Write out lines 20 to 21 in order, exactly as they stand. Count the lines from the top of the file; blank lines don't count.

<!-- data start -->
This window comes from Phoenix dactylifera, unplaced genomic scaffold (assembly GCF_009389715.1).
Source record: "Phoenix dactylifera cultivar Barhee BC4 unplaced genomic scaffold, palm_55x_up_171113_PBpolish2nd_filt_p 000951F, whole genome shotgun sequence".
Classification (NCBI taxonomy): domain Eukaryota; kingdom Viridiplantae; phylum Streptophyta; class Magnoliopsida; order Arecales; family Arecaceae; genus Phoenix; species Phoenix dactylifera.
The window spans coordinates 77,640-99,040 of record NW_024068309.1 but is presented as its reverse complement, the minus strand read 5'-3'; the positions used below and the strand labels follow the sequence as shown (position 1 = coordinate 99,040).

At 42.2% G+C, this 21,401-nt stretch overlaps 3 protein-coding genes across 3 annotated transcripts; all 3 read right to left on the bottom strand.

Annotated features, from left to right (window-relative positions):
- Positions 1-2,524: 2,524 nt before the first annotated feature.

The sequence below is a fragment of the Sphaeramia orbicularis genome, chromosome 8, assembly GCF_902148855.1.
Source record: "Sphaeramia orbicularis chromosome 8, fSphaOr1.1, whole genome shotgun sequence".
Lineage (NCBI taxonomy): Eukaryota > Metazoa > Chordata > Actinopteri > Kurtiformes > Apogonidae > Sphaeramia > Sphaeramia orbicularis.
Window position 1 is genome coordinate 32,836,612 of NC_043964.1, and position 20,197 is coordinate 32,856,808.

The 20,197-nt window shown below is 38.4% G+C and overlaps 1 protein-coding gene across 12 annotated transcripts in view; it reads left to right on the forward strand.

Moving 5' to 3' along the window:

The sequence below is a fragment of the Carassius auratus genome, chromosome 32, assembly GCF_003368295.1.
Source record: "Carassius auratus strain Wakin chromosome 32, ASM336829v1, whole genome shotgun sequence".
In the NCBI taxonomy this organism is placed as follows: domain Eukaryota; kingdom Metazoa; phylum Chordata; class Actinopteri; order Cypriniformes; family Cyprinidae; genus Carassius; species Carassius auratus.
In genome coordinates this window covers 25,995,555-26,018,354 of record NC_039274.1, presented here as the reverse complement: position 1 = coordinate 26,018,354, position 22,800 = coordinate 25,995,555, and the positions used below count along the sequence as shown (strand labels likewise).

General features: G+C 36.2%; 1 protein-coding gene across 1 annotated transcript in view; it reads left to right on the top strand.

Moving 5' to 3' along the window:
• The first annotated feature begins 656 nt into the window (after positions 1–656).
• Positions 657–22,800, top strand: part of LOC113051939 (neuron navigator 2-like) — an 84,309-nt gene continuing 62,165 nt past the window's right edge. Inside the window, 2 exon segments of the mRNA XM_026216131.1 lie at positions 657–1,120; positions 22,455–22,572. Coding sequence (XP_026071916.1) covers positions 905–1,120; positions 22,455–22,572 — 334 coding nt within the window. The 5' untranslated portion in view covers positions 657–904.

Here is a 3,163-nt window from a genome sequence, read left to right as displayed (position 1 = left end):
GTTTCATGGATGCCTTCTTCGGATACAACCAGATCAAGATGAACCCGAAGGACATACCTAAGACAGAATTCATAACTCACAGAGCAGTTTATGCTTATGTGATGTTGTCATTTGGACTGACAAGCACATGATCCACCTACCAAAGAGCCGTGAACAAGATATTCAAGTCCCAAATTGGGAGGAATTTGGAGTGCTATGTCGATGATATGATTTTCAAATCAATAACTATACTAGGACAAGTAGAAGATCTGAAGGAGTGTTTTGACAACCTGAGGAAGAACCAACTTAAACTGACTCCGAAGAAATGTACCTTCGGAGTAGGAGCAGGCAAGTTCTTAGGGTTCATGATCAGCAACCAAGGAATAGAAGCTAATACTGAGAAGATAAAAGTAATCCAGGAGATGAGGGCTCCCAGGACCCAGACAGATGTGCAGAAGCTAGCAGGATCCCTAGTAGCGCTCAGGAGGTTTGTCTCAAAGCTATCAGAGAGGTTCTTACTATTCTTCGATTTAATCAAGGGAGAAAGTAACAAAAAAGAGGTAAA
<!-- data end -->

• The first annotated feature begins 656 nt into the window (after positions 1–656).
• Positions 657–22,800, top strand: part of LOC113051939 (neuron navigator 2-like) — an 84,309-nt gene continuing 62,165 nt past the window's right edge. Inside the window, 2 exon segments of the mRNA XM_026216131.1 lie at positions 657–1,120; positions 22,455–22,572. Coding sequence (XP_026071916.1) covers positions 905–1,120; positions 22,455–22,572 — 334 coding nt within the window. The 5' untranslated portion in view covers positions 657–904.